Digital and traditional portfolios are both valuable but for different reasons so some services have opted for a model that makes use of both formats.
A digital portfolio offers a fast and multimedia method of collecting and sharing a child’s learning story. While a paper-based book is often more accessible for children and holds a special significance especially when valuable original works are included. By offering both formats an early childhood service maintains the convenience and versatility of the digital format but creates a paper-based book by printing significant highlights.
Each form of the portfolio has their pros and cons.
The paper-based portfolio
This is the original form of the early childcare portfolio and was handmade primarily by the educator. Here are just some of the positive considerations for this format:
- A bound portfolio has a physical presence that evokes a ‘specialness’, making it a valuable illustrated record – or keepsake – of a child’s early years
- It is accessible all the time and can be viewed without the need to turn on a computer or device
- The book form allows children and adults to share and enjoy it, allowing it to be used as a prompt to discuss the experiences and learning, to re-read and re-visit
- Children can personalise their portfolios by decorating them, allowing them to develop a strong sense of ownership
- It contains authentic original works of drawings, activities or writing.
However, the book form can sometimes be difficult to store, cannot be immediately shared and can take time to produce.
The digital portfolio
The shift in how we communicate and share information digitally has seen the popularity of electronic portfolios increases. Here are some of the advantages of this format:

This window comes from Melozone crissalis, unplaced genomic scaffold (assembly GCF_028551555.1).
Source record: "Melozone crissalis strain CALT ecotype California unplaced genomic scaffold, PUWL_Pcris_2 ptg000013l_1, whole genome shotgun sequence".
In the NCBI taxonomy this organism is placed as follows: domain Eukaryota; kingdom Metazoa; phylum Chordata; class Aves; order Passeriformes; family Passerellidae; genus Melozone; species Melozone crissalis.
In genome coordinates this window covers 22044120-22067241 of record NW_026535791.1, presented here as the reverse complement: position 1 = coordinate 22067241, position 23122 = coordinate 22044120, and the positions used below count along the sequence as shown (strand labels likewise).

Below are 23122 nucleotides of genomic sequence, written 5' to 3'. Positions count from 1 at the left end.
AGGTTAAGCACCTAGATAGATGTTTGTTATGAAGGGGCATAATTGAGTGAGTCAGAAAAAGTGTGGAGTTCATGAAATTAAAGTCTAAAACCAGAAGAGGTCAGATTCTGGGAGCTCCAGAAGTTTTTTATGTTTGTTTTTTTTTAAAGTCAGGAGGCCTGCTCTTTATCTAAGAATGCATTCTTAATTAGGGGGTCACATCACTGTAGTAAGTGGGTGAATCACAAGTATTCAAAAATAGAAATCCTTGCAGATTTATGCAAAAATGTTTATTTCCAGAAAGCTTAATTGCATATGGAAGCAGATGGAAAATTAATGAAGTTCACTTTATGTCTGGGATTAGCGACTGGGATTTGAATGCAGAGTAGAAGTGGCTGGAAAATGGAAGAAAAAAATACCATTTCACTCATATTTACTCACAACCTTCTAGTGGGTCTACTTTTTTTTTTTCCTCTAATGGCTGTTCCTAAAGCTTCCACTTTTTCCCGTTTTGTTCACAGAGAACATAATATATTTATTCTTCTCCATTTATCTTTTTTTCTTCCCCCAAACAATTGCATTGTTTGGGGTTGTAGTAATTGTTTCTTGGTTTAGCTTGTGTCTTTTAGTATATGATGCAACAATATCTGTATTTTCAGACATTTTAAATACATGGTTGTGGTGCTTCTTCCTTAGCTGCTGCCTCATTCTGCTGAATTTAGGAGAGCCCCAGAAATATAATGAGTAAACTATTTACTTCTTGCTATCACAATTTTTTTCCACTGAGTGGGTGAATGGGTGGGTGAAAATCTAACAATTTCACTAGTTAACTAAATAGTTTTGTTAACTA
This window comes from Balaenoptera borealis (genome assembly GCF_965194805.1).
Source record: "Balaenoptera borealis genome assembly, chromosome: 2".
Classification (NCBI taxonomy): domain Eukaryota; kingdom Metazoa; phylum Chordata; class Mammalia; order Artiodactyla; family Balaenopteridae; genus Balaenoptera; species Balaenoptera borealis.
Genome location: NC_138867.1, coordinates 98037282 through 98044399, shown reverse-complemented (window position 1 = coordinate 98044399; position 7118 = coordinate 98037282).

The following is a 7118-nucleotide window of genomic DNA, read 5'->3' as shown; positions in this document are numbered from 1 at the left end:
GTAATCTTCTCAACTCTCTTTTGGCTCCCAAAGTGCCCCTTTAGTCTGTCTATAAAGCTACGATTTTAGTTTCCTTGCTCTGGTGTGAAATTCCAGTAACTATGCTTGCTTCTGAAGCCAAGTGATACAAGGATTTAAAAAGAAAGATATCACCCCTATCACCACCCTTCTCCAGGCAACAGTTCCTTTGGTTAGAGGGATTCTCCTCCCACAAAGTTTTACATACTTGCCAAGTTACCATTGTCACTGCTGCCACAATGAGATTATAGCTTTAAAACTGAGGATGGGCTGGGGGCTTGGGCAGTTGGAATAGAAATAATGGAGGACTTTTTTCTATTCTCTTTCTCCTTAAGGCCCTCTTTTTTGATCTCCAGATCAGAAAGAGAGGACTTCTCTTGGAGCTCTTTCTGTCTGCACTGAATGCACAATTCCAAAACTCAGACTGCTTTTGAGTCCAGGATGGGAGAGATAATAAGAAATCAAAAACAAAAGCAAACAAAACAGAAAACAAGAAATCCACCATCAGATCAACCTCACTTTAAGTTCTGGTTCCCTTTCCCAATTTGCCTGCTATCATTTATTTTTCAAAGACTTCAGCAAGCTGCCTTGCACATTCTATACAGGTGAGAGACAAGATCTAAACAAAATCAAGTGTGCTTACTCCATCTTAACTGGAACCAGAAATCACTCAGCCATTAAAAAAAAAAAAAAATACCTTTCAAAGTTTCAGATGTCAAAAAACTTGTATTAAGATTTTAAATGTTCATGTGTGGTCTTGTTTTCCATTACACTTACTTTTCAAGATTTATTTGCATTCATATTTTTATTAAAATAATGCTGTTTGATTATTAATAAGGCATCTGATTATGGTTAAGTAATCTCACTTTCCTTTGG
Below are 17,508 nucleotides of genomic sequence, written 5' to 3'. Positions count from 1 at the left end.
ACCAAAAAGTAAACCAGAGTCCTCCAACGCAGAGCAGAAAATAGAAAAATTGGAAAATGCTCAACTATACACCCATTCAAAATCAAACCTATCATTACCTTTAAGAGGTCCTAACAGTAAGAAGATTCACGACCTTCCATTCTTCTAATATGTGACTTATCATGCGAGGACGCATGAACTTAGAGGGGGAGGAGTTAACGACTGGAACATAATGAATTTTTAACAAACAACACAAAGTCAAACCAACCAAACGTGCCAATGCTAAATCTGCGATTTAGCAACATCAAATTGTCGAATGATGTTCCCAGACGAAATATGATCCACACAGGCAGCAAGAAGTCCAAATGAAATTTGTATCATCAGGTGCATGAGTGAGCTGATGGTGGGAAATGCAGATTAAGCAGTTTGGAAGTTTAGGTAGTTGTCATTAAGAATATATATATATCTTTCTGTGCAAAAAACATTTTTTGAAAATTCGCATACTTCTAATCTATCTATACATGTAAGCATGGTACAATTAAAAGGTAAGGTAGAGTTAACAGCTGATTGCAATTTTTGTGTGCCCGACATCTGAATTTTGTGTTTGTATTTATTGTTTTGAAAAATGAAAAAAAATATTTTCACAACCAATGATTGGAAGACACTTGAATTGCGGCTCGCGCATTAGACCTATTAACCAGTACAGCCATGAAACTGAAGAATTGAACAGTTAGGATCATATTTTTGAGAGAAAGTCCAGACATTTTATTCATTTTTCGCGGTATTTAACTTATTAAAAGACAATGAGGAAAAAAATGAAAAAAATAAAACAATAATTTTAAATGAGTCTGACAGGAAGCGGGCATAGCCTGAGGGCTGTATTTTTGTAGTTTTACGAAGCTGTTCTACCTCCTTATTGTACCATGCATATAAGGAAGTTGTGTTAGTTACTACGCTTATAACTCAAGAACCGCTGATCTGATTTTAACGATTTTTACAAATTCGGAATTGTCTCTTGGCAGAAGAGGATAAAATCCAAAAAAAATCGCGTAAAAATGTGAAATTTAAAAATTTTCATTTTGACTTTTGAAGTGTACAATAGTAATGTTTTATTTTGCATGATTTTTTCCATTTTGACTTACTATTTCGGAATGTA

- A digital solution allows educators to quickly upload content such as observations, photographic and video records, learning stories, conversations, reflections, descriptions, questions and analysis, and artwork samples
- Instant and daily engagement with parents and whānau
- Parents and whānau are included in the learning process especially when the sharing is in real-time via a digital platform
- Learning stories can travel to family members outside the home. It can be shared immediately with extended family – sometimes living far away
- Links to learning goals
- Enables immediate access to content for mentor or peer collaboration and oversight
However, as young children don’t have easy access to a computer or device a digital portfolio can limit a child’s access to their learning stories, also for some parents screen time may be an issue.
A digital version also requires investing in software. This requires a review of confidentiality and safety issues, ensuring ease-of-use and efficiency for users. The platform needs to be quick and reliable, allowing educators to observe, plan and share with families. Ideally the software should be able to be customised to meet individual needs.
Software should provide tracking and reporting information to monitor parent interaction on your portfolio site and report on key performance indicators or learning goals.
Whether a portfolio is digital or traditional, the documentation of a child’s learning is central to planning, learning, process and communication. Both formats are valuable but for different reasons.
References and further reading
Stress management strategies for early childhood educators, to boost wellbeing and avoid burnout.
Tried and tested staff retention strategies that may work to reduce attrition rates in your service.
Is there a role for robots when it comes to caring for and educating young children.